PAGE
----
Bird's Eye View of the Battlefield: Reconnaissance Round Will Give Soldiers a Look at What's Ahead

Now a Georgia Tech Research Institute (GTRI) project is developing a novel way for small ground units to see past obstacles. Called the "reconnaissance round," it would let soldiers use small artillery weapons almost like a periscope. They could fire skyward a device that transmits images of nearby terrain back to a laptop computer, which is standard equipment now among infantry units.

The reconnaissance round is the idea of Charles M. Stancil, a senior research engineer at GTRI's Aerospace, Transportation and Advanced Systems Laboratory.

"The typical situation an infantry unit will encounter is a small number of hostile forces, and the unit does not know exactly where the enemy is," Stancil said. "Soldiers will be able to fire the recon round and have photos relayed to them right over the battlefield so they can see from a vertical perspective how the enemy is positioned."

Currently, a ground unit requiring aerial information has to go up the chain of command to request satellite images or aerial photos from an uninhabited aerial vehicle such as Global Hawk. The process is time-consuming, and equipment use is expensive, Stancil says. By contrast, the recon round promises to be quick, convenient and relatively inexpensive at $1,200 per device.

The 2-pound, 6-inch-long reconnaissance device, made from off-the-shelf parts such as digital camera components, would be used in weapons like mortars that launch shells high in the air. Far above the battlefield, a separation charge opens a parachute, and the surveillance device floats down, transmitting digital images as it descends.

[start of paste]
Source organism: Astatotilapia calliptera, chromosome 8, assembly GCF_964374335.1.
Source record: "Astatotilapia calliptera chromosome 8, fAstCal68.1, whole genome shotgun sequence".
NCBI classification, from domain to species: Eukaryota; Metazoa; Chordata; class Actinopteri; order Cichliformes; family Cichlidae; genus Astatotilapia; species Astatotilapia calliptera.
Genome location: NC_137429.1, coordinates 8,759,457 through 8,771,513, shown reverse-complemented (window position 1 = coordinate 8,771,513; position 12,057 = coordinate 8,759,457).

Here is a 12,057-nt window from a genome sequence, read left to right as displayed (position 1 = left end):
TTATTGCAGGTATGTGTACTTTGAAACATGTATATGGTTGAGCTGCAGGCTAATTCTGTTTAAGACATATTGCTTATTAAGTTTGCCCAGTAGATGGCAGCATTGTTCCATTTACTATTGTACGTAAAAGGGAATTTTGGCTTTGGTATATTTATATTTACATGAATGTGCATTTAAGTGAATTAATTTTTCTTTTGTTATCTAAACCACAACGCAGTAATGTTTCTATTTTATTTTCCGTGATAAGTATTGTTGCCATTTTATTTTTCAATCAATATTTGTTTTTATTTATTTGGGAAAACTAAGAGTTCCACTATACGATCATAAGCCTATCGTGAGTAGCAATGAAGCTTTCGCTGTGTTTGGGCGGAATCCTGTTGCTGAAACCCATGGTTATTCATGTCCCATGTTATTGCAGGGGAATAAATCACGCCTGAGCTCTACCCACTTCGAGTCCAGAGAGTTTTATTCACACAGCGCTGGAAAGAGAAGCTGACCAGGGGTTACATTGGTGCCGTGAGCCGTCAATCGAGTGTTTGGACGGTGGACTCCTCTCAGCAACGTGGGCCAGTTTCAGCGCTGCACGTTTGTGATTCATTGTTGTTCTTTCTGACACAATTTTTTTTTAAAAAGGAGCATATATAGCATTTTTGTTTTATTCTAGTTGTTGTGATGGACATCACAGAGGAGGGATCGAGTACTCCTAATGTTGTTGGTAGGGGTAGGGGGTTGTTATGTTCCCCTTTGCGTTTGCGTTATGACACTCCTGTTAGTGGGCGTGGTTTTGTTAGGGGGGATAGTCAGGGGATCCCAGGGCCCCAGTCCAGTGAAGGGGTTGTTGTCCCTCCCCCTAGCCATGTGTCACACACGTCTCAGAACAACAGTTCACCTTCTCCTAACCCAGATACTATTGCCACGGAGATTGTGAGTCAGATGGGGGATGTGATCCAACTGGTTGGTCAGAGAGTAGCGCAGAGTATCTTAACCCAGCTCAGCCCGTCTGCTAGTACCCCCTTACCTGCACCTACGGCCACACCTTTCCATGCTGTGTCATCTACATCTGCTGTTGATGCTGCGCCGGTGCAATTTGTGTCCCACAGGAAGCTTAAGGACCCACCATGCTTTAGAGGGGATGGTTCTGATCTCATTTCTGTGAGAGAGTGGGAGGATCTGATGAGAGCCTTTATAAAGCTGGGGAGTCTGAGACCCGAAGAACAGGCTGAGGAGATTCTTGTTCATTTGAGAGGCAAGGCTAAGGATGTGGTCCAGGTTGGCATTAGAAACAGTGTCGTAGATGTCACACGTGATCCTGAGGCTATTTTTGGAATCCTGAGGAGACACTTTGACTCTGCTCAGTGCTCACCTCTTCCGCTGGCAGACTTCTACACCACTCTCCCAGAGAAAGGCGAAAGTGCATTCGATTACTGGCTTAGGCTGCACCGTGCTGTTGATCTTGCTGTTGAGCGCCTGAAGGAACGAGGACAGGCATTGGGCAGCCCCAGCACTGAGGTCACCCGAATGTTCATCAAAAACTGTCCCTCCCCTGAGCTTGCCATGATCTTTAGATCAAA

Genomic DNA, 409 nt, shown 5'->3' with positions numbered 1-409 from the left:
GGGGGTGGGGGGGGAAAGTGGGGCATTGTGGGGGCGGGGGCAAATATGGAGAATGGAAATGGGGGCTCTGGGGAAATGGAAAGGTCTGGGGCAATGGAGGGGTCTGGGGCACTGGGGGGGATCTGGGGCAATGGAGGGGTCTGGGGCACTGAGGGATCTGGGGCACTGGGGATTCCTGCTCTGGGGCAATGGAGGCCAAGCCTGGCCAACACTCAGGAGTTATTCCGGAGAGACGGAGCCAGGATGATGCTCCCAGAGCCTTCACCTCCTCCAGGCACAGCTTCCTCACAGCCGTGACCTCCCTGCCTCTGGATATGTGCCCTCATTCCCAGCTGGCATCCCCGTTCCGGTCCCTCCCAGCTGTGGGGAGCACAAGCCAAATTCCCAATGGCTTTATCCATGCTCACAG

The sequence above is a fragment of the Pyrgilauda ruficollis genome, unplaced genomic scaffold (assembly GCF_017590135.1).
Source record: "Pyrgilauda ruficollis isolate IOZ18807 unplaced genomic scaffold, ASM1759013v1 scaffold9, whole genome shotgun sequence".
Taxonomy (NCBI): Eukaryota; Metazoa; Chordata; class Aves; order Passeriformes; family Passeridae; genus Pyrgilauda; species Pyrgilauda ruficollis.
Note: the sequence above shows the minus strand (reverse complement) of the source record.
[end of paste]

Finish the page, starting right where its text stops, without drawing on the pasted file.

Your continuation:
"It can detect a human being from 1,800 feet in the air," Stancil said.

Typically deployed at a height of about 1,800 to 2,000 feet, the reconnaissance round has a field of view of 600 feet by 400 feet and can view terrain as far away 3.1 miles (5,000 meters). The device sends back four to five digital photos before it hits the ground, after which it self-destructs to prevent use by an enemy.

Currently, no such shell-based reconnaissance devices exist in the military arsenal, Stancil adds.

The reconnaissance round is mechanically analogous to an illumination round, which is typically fired from a mortar and uses a flare suspended from a parachute to light up the area below. Although the recon round has good low-light performance, it could be used in conjunction with an illumination round in extreme low-light situations.

Researchers are now testing and validating the recon round, now entering its second year of development for the Office of Naval Research (ONR). A working prototype has been successfully test-fired from an 81-millimeter mortar at a military range.